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Off shore wind turbines in designated Wind Energy Areas have cleared a major environmental review, according to the US Department of the Interior and the Bureau of Ocean Energy Management (BOEM).

BOEM’s National Environmental Policy Act (NEPA) assessment found that there would be no significant environmental and socioeconomic impacts from issuing wind energy leases in designated Outer Continental Shelf (OCS) areas off the mid-Atlantic Coast. NEPA is the US equivalent to our Canadian Environmental Assessment Act. This allowed BOEM to invite wind developers to seek wind leases and to request public comments regarding site conditions, resources and multiple uses of the designated Wind Energy Areas. A pro-forma lease has already been developed, and will be effective 15 days following publication in the Federal Register.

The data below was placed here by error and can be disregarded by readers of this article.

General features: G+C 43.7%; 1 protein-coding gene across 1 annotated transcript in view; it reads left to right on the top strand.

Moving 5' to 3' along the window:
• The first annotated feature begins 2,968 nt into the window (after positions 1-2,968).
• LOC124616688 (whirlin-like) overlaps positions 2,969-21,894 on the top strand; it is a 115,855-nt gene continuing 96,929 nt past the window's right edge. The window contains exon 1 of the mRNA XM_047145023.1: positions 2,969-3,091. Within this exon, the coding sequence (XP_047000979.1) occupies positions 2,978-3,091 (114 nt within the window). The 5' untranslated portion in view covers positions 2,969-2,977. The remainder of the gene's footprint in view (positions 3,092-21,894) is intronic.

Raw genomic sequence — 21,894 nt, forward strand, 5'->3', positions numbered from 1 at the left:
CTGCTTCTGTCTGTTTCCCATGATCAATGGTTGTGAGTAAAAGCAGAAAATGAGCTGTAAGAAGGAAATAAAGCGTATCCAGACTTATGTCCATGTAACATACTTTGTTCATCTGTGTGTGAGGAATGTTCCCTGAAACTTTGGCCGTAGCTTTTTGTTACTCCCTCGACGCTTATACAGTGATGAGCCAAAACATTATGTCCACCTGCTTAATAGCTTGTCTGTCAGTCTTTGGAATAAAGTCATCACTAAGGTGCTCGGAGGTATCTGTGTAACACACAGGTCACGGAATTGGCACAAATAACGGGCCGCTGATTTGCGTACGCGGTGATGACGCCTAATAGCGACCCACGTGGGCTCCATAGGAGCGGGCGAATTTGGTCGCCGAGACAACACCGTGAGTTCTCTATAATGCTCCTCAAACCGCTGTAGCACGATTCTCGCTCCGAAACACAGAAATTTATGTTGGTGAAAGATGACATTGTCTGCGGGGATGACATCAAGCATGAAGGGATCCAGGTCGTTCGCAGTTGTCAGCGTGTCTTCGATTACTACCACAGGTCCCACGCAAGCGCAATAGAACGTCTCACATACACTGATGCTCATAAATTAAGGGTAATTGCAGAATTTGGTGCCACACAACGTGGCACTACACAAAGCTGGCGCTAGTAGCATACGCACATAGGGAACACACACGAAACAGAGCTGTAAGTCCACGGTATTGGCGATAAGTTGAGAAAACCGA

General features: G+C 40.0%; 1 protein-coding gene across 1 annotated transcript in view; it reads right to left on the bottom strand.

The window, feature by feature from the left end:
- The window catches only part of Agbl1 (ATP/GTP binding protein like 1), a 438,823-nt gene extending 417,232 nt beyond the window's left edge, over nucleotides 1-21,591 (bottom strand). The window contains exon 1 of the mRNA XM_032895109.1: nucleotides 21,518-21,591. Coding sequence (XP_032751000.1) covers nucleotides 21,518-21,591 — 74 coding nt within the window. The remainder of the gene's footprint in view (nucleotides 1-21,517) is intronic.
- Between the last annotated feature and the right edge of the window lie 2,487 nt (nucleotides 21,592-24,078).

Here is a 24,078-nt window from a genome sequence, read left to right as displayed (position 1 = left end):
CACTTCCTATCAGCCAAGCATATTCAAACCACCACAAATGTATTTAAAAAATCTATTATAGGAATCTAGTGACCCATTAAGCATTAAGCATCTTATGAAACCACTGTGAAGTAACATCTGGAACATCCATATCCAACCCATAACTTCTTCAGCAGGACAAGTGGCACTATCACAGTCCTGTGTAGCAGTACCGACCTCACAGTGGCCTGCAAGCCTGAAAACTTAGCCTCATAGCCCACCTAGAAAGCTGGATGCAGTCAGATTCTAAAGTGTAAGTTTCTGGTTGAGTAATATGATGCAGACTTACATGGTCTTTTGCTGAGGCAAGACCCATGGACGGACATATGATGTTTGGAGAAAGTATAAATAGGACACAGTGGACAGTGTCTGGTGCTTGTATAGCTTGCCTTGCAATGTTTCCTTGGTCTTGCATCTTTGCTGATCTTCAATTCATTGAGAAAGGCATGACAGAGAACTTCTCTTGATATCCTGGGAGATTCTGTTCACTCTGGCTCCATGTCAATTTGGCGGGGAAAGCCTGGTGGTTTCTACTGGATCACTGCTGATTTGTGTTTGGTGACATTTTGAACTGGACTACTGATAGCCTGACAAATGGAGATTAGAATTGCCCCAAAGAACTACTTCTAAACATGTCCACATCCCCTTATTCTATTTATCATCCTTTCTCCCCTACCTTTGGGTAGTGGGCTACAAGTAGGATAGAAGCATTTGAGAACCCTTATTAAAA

Meanwhile, the Ontario Ministry of the Environment released its year-old report, confirming that wind turbines have no direct health effects, and has reportedly retained a noise consultant, Aercoustics Engineering Limited, to develop a Sound Measurement Protocol for Wind Farms. The British Institute of Acoustics has a similar project underway, having set up a working committee to review the available evidence, and to produce good practice guidance on wind turbine noise assessment. The committee expects to consult on the guidance in spring 2012, with the final guidance being published in summer 2012.

The main current issue for Ontario’s renewable energy proponents, including wind and solar, is the FIT review, as the current uncertainty makes it very hard to plan.

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